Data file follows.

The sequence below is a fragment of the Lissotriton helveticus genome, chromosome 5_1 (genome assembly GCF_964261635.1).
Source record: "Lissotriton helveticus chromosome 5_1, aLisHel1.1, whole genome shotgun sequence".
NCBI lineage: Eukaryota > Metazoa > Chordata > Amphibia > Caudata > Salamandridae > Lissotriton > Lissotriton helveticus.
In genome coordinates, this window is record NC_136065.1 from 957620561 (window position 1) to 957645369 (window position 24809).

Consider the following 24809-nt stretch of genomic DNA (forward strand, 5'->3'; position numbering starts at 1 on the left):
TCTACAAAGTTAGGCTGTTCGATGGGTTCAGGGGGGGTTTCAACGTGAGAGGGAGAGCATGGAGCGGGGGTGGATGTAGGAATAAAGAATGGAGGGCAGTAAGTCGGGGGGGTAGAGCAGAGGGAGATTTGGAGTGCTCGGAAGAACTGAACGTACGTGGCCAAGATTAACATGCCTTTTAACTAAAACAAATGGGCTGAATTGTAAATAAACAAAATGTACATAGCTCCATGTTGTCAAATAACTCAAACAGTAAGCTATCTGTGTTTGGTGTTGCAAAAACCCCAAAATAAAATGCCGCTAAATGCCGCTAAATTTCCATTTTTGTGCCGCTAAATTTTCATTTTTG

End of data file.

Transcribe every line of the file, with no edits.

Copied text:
The sequence below is a fragment of the Lissotriton helveticus genome, chromosome 5_1 (genome assembly GCF_964261635.1).
Source record: "Lissotriton helveticus chromosome 5_1, aLisHel1.1, whole genome shotgun sequence".
NCBI lineage: Eukaryota > Metazoa > Chordata > Amphibia > Caudata > Salamandridae > Lissotriton > Lissotriton helveticus.
In genome coordinates, this window is record NC_136065.1 from 957620561 (window position 1) to 957645369 (window position 24809).

Consider the following 24809-nt stretch of genomic DNA (forward strand, 5'->3'; position numbering starts at 1 on the left):
TCTACAAAGTTAGGCTGTTCGATGGGTTCAGGGGGGGTTTCAACGTGAGAGGGAGAGCATGGAGCGGGGGTGGATGTAGGAATAAAGAATGGAGGGCAGTAAGTCGGGGGGGTAGAGCAGAGGGAGATTTGGAGTGCTCGGAAGAACTGAACGTACGTGGCCAAGATTAACATGCCTTTTAACTAAAACAAATGGGCTGAATTGTAAATAAACAAAATGTACATAGCTCCATGTTGTCAAATAACTCAAACAGTAAGCTATCTGTGTTTGGTGTTGCAAAAACCCCAAAATAAAATGCCGCTAAATGCCGCTAAATTTCCATTTTTGTGCCGCTAAATTTTCATTTTTG